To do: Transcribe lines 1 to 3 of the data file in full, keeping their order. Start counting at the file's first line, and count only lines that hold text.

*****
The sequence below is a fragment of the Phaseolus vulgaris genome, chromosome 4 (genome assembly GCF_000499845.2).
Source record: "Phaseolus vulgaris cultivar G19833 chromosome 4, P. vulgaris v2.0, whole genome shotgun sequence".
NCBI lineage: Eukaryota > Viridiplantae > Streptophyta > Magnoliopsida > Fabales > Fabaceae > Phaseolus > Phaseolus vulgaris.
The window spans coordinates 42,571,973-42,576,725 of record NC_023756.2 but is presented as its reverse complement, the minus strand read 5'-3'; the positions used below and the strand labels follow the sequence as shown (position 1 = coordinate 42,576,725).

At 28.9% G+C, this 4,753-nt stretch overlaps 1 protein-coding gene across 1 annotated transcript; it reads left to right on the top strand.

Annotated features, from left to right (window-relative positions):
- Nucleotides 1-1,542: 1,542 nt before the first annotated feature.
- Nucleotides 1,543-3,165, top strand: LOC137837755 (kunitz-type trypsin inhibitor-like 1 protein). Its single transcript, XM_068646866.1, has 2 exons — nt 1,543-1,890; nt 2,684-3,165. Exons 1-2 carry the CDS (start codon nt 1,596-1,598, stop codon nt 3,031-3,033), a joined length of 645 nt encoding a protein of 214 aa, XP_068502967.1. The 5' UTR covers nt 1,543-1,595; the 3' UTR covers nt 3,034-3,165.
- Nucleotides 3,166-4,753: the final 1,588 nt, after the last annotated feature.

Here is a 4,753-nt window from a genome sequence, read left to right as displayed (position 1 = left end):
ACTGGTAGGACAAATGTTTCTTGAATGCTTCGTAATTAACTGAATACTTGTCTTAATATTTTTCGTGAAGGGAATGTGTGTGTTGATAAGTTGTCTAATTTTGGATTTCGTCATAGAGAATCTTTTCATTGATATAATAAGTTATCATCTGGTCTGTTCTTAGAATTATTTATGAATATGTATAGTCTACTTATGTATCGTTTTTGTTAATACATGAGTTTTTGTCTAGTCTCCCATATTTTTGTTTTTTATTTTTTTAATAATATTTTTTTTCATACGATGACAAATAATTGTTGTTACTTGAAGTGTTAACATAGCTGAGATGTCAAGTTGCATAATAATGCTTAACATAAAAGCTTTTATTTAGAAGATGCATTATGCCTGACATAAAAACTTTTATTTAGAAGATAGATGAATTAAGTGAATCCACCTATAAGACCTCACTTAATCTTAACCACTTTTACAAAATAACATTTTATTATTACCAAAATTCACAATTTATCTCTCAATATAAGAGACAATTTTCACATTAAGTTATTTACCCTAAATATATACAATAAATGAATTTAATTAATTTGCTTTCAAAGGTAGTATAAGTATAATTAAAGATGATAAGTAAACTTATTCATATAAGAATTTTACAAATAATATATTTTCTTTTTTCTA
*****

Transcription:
The sequence below is a fragment of the Phaseolus vulgaris genome, chromosome 4 (genome assembly GCF_000499845.2).
Source record: "Phaseolus vulgaris cultivar G19833 chromosome 4, P. vulgaris v2.0, whole genome shotgun sequence".
NCBI lineage: Eukaryota > Viridiplantae > Streptophyta > Magnoliopsida > Fabales > Fabaceae > Phaseolus > Phaseolus vulgaris.